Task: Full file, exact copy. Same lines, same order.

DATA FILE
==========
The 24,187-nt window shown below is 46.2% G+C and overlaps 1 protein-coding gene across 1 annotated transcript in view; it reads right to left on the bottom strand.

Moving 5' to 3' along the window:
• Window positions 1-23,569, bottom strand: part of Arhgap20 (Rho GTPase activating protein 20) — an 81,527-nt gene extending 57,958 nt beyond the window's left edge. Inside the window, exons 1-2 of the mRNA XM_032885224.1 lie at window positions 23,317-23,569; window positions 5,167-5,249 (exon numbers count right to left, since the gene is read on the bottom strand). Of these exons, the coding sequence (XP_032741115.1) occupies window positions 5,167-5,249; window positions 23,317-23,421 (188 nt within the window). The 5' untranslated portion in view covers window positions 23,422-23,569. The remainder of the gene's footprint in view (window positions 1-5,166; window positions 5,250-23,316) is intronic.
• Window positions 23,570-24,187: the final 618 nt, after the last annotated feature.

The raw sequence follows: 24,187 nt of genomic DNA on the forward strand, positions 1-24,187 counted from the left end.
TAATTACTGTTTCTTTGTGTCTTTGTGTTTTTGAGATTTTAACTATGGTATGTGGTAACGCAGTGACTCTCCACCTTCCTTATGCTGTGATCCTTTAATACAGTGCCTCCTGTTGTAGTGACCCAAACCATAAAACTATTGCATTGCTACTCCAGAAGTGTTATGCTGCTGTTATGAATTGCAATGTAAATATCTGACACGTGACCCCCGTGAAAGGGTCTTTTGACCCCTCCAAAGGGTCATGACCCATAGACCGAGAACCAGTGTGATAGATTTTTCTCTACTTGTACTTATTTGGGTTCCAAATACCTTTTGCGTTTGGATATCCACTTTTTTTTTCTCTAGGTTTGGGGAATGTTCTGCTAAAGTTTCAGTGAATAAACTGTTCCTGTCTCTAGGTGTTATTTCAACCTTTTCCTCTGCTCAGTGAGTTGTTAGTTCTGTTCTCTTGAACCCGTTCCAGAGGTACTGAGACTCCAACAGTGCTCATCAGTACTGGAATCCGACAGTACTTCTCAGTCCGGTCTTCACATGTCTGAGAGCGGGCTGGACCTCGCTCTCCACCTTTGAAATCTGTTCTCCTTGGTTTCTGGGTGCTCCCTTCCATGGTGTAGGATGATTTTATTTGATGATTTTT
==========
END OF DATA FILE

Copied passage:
The 24,187-nt window shown below is 46.2% G+C and overlaps 1 protein-coding gene across 1 annotated transcript in view; it reads right to left on the bottom strand.

Moving 5' to 3' along the window:
• Window positions 1-23,569, bottom strand: part of Arhgap20 (Rho GTPase activating protein 20) — an 81,527-nt gene extending 57,958 nt beyond the window's left edge. Inside the window, exons 1-2 of the mRNA XM_032885224.1 lie at window positions 23,317-23,569; window positions 5,167-5,249 (exon numbers count right to left, since the gene is read on the bottom strand). Of these exons, the coding sequence (XP_032741115.1) occupies window positions 5,167-5,249; window positions 23,317-23,421 (188 nt within the window). The 5' untranslated portion in view covers window positions 23,422-23,569. The remainder of the gene's footprint in view (window positions 1-5,166; window positions 5,250-23,316) is intronic.
• Window positions 23,570-24,187: the final 618 nt, after the last annotated feature.

The raw sequence follows: 24,187 nt of genomic DNA on the forward strand, positions 1-24,187 counted from the left end.
TAATTACTGTTTCTTTGTGTCTTTGTGTTTTTGAGATTTTAACTATGGTATGTGGTAACGCAGTGACTCTCCACCTTCCTTATGCTGTGATCCTTTAATACAGTGCCTCCTGTTGTAGTGACCCAAACCATAAAACTATTGCATTGCTACTCCAGAAGTGTTATGCTGCTGTTATGAATTGCAATGTAAATATCTGACACGTGACCCCCGTGAAAGGGTCTTTTGACCCCTCCAAAGGGTCATGACCCATAGACCGAGAACCAGTGTGATAGATTTTTCTCTACTTGTACTTATTTGGGTTCCAAATACCTTTTGCGTTTGGATATCCACTTTTTTTTTCTCTAGGTTTGGGGAATGTTCTGCTAAAGTTTCAGTGAATAAACTGTTCCTGTCTCTAGGTGTTATTTCAACCTTTTCCTCTGCTCAGTGAGTTGTTAGTTCTGTTCTCTTGAACCCGTTCCAGAGGTACTGAGACTCCAACAGTGCTCATCAGTACTGGAATCCGACAGTACTTCTCAGTCCGGTCTTCACATGTCTGAGAGCGGGCTGGACCTCGCTCTCCACCTTTGAAATCTGTTCTCCTTGGTTTCTGGGTGCTCCCTTCCATGGTGTAGGATGATTTTATTTGATGATTTTT